Corrie’s Jim backs a winner

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A soap star with a soft spot for horses and the horse racing industry has donated money won in a television game show to a rehabilitation centre for ex-race horses.

Coronation Street’s Jim McDonald, played by Charlie Lawson, has given the Thoroughbred Rehabilitation Centre at Halton £14k to enable them to improve the lighting in their indoor arena after him and his family won big on Family Fortunes, which aired on Sunday.

Coronation Street star Charlie Lawson (who plays Jim McDonald) with Kath Pinington, yard manager and trainer at the Thoroughbred Rehabilitation Centre, with ex-racehorse Heathyard Pride (check name). Charlie and his family won the jackpot on tv programme Family Fortunes and Charlie, a patron of the TRC, has donated �14k to help towards the cost of lighting the arena at the centre.

Coronation Street star Charlie Lawson (who plays Jim McDonald) with Kath Pinington, yard manager and trainer at the Thoroughbred Rehabilitation Centre, with ex-racehorse Heathyard Pride (check name). Charlie and his family won the jackpot on tv programme Family Fortunes and Charlie, a patron of the TRC, has donated �14k to help towards the cost of lighting the arena at the centre.

And Charlie thanks the TV industry and his high profile acting career for enabling him to raise as much money as possible for the charity he loves.

Charlie said: “I was approached by my agent to do Family Fortunes and my fiancee Debbie persuaded me to do it.

“I appeared with Debbie, her daughter Sophia, Sophia’s boyfriend Curtis, and my niece Sophie.

“We were up against Katie Price and her family, including her husband Kieran, mum Amy, brother Daniel and dad Paul. I’ve known Pricey for years.

“We won the jackpot of £30k, £14k went to the TRC and £14k to the East Cheshire Hospice.

“Each charity donated £1k to Katie Price’s charities because she didn’t get any points.

“If someone asks me to do something, and it will be useful to the TRC I will do it.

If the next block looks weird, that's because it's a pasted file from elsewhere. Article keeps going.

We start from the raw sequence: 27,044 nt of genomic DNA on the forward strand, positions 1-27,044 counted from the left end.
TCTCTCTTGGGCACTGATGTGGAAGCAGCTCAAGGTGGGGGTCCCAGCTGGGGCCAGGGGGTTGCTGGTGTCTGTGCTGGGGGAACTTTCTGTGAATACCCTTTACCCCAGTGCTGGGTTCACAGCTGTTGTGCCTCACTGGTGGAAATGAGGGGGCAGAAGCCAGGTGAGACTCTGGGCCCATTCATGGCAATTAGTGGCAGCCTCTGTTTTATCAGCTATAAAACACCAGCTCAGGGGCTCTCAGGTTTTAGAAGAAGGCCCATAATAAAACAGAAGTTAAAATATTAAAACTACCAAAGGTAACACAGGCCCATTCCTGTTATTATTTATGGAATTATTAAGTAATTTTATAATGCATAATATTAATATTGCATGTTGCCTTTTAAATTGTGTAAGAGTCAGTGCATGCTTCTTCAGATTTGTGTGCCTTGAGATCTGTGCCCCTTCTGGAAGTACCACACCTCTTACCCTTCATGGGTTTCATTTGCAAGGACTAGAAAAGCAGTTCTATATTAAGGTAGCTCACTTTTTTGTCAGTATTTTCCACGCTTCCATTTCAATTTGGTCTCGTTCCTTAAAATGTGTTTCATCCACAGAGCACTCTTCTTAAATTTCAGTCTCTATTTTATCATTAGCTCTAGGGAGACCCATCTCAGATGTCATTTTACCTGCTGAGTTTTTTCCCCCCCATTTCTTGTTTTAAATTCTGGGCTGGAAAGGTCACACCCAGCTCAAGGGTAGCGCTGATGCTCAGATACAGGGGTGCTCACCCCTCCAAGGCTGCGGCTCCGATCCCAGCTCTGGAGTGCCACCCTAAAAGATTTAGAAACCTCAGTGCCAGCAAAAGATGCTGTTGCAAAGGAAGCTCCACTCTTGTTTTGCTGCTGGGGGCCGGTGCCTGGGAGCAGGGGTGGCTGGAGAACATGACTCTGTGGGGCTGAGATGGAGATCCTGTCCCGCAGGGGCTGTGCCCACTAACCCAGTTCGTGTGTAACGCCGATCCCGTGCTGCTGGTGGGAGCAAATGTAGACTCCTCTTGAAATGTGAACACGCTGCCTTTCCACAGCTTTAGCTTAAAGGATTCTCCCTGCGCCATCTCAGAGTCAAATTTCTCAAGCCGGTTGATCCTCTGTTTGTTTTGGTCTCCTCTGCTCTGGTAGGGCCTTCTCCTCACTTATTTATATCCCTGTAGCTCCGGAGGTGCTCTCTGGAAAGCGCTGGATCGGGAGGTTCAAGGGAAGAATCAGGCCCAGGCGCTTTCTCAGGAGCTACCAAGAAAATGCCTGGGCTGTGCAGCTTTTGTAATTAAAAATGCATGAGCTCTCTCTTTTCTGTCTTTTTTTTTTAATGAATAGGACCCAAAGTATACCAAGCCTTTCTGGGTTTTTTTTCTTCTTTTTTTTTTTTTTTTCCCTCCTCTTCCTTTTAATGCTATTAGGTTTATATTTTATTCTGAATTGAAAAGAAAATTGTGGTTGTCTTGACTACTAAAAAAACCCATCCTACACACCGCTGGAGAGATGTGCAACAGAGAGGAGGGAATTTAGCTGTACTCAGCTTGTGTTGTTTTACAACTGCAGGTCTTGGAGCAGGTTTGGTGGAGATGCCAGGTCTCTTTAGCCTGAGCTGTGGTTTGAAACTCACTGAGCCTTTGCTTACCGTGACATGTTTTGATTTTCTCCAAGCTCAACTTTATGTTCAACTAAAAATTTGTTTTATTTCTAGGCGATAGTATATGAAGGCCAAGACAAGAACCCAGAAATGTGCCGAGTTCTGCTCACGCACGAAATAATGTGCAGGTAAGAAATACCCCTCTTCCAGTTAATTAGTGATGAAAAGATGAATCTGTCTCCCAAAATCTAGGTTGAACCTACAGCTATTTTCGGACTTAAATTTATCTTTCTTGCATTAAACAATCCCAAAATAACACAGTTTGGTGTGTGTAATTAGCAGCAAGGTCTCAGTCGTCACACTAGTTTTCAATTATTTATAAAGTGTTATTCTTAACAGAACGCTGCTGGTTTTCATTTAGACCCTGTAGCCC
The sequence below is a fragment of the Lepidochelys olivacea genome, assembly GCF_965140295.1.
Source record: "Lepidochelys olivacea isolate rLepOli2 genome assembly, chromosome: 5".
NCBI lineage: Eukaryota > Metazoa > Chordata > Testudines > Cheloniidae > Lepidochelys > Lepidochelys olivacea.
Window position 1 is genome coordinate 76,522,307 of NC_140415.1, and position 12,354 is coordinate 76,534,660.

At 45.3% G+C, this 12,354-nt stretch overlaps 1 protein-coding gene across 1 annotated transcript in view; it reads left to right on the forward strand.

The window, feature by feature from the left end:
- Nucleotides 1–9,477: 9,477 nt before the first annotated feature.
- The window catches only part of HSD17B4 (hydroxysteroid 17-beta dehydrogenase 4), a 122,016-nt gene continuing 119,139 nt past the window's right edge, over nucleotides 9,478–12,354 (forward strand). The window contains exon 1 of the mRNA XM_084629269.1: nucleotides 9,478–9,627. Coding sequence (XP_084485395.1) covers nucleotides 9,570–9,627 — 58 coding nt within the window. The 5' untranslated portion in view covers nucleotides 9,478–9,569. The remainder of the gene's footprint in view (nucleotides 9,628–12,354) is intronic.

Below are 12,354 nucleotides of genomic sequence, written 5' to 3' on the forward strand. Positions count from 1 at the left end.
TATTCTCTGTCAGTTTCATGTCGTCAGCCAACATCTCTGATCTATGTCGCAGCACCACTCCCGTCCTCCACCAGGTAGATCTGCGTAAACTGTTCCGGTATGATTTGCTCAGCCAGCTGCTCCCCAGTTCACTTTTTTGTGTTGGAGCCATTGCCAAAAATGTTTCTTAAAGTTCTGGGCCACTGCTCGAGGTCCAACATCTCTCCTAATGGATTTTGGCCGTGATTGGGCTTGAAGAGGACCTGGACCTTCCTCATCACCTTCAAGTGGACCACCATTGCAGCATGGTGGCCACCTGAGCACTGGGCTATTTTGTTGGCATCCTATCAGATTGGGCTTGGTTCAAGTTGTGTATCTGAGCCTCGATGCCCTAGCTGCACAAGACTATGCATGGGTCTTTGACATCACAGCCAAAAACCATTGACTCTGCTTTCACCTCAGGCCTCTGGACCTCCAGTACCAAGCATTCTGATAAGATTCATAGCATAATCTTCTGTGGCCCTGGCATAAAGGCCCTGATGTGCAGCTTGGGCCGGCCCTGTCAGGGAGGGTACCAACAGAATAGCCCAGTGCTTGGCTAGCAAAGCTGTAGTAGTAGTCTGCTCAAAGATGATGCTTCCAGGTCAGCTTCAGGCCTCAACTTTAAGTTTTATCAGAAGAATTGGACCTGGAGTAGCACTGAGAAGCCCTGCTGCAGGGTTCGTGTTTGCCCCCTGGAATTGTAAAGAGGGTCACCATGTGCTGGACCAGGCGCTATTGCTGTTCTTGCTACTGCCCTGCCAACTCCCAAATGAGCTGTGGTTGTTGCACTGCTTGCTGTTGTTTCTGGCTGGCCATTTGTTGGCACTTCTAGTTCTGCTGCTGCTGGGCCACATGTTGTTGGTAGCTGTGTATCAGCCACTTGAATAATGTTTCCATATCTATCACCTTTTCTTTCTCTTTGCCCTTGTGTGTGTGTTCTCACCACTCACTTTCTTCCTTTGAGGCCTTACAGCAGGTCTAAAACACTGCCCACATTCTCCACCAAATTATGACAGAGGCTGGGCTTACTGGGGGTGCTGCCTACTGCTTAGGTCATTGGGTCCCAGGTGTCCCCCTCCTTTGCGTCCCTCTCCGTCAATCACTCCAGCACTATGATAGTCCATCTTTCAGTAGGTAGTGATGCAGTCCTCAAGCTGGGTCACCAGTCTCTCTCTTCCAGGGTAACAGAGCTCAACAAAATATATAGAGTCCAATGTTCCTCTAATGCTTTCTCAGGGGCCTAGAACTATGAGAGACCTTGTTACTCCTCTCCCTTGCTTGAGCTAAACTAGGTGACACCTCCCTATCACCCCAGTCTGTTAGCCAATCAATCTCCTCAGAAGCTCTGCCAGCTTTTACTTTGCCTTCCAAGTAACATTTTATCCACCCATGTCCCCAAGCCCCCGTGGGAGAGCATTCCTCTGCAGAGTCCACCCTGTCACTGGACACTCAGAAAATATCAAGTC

“But you won’t catch me on ice, dancing, or in the jungle! I’m not good on skates.

“As long as I’m on the television I’m useful.”

Charlie, 55, who lives in the Cheshire village of Prestbury, with his fiancee Debbie Stanley, has been involved in the Thoroughbred Rehabilitation Centre from the start, 21 years ago.

He said: “There was a centre in Nateby and before that Goosnargh.

“Hello Dandy, the Grand National winner in 1984, was found in a terrible state and was the flagship for the TRC.

“Horse racing is my big sport and when Carrie Humble launched the TRC I happened to be watching television and I said ‘I’m on board.’ “I became a patron a few years ago and I always try and do things for the charity.

“I visit the centre as often as I can. I care deeply about the horse racing industry and I promote the TRC when I can.

“The industry is far better now than before the TRC but before it became important a lot of horses ended up in tins of dog food.

“The industry is looking after its own and getting better and better by the day. We give as much as we can.”

Kath Pinington, yard manager and trainer at the TRC said: “The larger amounts help us to do the extra things, like the indoor arena which will cost £20k to improve the lighting, the money from Charlie will enhance that facility, We also get legacies which we are hugely dependent on for the bigger projects. There is a 200 acre farm and a professional yard to look after.

“We are recruiting for a chief executive to bring big funding in.”

Charlie said: “It is a well run charity and that is why we are able to do a lot for the rehabilitation of the racehorses.

“I thank the TV industry for enabling me to contribute.”

The centre will be holding an open day on June 27 which will be a fun day for the whole family.

Visit www.thoroughbredrehabilitationcentre.co.uk. for more information.